Well, there is taking a risk, and there is the poet's responsibility to be able to tell the worst from the rest and the best from the rest in her own work, and there is the stuff and I would say only the best stuff is actually poetry.

5. Learn the rules, break the rules, make up new rules, break the new rules.

Why this focus on rules? Isn't the pleasure of poetry one beyond rules? Isn't only the beginning of learning to write poetry rule-bound? What is meant by "rules" here?

6. You do not learn from work like yours as much as you learn from work unlike yours.

You learn from your own work and you learn from the work of others, but you learn more if you try to learn, and that includes reading carefully, with understanding, and recognising the tasks of writing the other writings are putting before themselves.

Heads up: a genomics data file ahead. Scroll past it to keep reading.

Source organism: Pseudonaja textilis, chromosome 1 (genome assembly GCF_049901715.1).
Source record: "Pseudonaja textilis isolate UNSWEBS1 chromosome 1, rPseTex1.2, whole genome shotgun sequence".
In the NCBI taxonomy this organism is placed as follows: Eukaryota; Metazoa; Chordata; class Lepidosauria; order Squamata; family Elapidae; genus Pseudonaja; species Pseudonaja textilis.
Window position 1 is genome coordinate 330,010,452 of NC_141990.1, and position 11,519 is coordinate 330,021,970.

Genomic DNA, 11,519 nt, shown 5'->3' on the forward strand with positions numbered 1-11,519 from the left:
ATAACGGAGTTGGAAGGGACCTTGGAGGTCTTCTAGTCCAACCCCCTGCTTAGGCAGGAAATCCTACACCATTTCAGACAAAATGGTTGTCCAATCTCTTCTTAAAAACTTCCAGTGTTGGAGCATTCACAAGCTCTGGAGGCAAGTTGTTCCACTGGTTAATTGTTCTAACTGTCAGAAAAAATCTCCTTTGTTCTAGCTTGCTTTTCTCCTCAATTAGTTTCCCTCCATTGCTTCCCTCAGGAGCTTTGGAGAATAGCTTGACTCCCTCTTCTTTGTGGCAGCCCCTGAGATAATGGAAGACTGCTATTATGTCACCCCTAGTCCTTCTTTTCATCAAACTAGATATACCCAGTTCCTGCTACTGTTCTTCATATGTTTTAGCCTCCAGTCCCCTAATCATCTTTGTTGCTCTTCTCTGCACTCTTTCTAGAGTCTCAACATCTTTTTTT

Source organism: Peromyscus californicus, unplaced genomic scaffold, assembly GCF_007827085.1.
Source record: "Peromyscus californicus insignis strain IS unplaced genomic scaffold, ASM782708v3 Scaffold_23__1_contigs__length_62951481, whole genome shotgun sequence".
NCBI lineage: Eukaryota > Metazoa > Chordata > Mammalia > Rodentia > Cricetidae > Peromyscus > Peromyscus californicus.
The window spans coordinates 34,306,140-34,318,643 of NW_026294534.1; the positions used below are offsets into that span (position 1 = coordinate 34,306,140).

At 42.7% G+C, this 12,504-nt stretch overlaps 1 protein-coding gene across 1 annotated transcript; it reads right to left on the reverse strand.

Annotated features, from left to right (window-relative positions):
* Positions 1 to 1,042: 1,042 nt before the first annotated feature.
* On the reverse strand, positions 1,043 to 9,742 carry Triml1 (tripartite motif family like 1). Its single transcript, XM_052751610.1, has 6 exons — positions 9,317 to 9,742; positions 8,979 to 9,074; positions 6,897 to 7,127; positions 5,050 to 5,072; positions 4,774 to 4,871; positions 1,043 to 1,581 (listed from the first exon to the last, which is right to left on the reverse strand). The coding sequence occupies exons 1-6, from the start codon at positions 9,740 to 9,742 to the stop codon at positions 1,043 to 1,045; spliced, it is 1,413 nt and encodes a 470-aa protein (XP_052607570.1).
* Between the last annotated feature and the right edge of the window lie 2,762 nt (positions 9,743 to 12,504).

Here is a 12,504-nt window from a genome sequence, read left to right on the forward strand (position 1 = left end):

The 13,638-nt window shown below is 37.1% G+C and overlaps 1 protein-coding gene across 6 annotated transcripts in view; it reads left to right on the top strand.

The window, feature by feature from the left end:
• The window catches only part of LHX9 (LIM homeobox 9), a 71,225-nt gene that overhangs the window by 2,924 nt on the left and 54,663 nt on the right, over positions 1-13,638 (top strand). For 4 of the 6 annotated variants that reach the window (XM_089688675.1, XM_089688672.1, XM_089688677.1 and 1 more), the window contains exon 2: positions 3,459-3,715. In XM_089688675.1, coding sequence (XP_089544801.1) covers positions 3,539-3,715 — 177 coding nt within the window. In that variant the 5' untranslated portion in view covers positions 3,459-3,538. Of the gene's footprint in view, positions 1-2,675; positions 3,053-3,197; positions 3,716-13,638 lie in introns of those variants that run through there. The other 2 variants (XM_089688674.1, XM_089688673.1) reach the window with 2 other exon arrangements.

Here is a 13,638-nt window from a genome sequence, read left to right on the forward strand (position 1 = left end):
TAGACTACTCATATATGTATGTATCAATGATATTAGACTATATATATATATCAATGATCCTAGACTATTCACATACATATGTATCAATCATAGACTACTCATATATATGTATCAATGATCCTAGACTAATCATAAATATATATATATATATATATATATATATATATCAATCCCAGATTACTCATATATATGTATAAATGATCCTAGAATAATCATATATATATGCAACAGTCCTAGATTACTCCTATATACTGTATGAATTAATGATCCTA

7. Originality is a new amalgam of influences.

Well, actually, origin is about beginnings. While DNA is inescapable, it is possible to be original without reference to "positive" influence, but rather with negative capability or negative influence, i.e., I set out to write what hadn't been read by me before, or to be unlike x, etc.

8. Try to write poems at least one person in the room will hate.

Try to write poems without reference to people or rooms. Since most writing is performed in solitude, try not to hate your own writing or yourself too too much. You'll drive yourself nuts.

9. The I in the poem is not you but someone who knows a lot about you.

Uh. what???

10. Autobiography rots.

Uh. what???

11. A poem listens to itself as it goes.